Doctor: “You can be truthful, you know. I’m a medical professional.”

Me: “I know. I am being honest. I’m not a big drinker.”

(He stares at me for a while.)

Doctor: “I was young once. And I have teenage kids. I’m not going to judge you. Be honest.”

Me: “I am being honest. I’m not a drinker.”

Doctor: *condescendingly* “What do you do when you go clubbing? Drink water?”

(Taken aback, I shake my head. I don’t go clubbing; nightclubs are my idea of Hell. I have a full-time job, often working fifty or more hours, and I have no interest in going to loud clubs or bars on my days off.)

Me: “I don’t go out much. I’d rather go out for coffee than go clubbing.”

(The doctor raises his eyebrows.)

Doctor: “Okay, well, I’m going to put you down for ten units a week.”

(He picks up his pen and actually crosses out what I wrote.)

Me: “No! What I wrote was true. I don’t drink. Even a few units a week is generous. I don’t want you to change what I wrote.”

Doctor: “Look, just be honest. If you’re not, we can’t treat you.”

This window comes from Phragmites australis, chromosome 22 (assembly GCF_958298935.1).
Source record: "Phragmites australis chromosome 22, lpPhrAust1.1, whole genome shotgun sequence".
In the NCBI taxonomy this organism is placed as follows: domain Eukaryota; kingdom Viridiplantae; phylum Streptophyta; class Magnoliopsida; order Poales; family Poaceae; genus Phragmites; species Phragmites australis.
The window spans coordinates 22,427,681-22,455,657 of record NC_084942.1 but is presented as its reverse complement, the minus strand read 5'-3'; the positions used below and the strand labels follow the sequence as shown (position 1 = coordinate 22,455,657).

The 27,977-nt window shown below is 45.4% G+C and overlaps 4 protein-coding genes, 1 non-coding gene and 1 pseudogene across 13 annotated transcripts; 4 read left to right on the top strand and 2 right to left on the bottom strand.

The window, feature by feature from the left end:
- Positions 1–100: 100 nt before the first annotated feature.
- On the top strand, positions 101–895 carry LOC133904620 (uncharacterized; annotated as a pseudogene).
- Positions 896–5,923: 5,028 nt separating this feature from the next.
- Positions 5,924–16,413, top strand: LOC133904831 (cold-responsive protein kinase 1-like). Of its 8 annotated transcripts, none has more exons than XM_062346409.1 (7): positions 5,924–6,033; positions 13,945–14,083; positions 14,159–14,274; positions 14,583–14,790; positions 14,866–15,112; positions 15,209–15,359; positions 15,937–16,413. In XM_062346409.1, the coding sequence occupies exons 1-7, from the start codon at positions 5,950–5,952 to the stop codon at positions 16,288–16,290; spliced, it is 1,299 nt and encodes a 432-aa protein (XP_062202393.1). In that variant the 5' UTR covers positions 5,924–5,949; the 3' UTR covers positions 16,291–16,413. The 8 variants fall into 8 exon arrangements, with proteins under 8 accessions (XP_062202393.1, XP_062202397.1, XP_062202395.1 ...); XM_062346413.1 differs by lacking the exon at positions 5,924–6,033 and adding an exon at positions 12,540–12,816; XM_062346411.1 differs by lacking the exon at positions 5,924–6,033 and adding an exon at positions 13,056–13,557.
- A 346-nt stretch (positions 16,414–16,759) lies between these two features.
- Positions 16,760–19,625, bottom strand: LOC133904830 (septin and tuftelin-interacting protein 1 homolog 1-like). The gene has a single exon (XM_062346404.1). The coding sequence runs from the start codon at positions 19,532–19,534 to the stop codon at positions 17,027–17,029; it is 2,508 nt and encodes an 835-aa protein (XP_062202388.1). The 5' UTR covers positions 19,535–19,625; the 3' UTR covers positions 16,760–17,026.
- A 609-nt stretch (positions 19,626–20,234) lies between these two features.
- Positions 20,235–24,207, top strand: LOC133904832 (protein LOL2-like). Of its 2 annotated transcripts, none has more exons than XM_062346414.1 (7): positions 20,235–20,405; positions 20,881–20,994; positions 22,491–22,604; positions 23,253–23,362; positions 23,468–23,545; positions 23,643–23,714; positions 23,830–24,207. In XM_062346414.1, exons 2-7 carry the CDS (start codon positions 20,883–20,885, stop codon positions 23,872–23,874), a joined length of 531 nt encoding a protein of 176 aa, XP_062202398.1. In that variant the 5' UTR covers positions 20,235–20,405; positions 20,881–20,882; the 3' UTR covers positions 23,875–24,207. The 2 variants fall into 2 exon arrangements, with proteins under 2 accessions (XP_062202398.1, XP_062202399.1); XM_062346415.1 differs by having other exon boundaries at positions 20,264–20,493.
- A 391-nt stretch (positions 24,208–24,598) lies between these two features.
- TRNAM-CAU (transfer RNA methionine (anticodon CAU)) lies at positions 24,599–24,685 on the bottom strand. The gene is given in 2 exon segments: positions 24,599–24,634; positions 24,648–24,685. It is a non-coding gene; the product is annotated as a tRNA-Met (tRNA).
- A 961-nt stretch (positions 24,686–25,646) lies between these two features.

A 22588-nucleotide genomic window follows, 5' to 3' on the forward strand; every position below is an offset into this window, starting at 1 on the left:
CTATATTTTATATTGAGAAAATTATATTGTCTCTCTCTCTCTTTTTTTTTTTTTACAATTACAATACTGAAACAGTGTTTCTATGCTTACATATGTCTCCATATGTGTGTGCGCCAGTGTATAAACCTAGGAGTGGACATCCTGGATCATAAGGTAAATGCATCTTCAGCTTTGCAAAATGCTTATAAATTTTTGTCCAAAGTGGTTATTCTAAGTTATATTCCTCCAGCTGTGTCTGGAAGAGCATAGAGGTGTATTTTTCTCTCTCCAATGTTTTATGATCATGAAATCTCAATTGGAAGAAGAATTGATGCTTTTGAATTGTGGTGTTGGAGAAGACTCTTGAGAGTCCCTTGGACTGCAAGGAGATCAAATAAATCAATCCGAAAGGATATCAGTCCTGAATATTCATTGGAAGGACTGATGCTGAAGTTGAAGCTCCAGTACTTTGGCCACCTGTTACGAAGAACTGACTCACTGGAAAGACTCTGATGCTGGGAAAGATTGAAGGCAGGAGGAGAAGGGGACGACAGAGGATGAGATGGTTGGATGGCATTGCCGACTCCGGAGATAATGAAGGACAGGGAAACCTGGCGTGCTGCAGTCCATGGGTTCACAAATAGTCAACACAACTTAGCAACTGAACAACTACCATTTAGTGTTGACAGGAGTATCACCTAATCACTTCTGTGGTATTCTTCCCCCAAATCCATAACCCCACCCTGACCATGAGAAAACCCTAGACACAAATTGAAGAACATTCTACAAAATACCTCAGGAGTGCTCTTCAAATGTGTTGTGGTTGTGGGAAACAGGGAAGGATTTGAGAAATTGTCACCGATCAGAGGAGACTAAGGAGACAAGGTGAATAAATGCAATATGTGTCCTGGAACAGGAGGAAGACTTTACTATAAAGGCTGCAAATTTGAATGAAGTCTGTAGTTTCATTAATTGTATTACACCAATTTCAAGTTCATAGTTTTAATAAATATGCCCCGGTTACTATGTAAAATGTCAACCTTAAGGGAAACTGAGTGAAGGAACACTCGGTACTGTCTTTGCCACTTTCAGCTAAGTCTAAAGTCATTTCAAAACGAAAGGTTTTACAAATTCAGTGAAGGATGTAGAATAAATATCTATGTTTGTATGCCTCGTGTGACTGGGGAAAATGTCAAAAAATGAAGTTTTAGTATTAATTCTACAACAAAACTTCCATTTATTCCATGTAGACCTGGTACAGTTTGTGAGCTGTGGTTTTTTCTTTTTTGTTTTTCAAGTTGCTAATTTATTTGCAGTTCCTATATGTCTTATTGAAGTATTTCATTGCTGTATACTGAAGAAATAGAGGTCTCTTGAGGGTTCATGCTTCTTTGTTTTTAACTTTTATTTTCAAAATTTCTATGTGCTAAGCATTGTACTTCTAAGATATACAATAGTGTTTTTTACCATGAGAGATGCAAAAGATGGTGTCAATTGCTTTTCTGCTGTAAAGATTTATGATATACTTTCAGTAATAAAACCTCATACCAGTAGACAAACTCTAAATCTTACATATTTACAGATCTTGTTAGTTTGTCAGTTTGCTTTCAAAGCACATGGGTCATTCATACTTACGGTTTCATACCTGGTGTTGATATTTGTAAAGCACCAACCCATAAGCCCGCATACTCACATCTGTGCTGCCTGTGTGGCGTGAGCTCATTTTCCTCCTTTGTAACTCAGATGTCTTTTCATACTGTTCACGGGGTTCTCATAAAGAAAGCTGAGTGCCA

Me: “I am being honest. I don’t give you permission to change it.”

Doctor: “Well, I’m the doctor, and I have reason to believe you are being dishonest. You need to stop lying on medical forms. That’s a big deal. If you keep lying on them, you could die because we don’t have the right information.”

(I keep trying to argue with him but he writes over what I wrote and puts down ten units a week. Dumbfounded and unsure of what to do, I carry on with the rest of the exam, just wanting it to be over. As soon as I am out, I go straight to reception and tell them I want to make a complaint. At first, the receptionist is alarmed and asks what the problem is. When I tell her, she pauses and then rolls her eyes.)

Receptionist: “Look, sweetie, we won’t tell your parents. Everything you tell us is confidential.”

Me: “I live by myself. That’s not my issue. The doctor falsified my medical records without my permission.”

Receptionist: “Your medical records need to be accurate, sweetie. Otherwise, we can’t treat you.”

(The receptionist refuses to log my complaint. When I continue to insist, she looks down her nose at me.)

Receptionist: “For somebody who doesn’t drink, you sure are protesting a lot.”

(I wanted to scream at her that I was angry because they were DELIBERATELY FALSIFYING my medical records, but instead, I left and transferred to another practice.)

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They Pulled The Rabbit Out Of The Hat

, , , , , , , | Related | May 20, 2019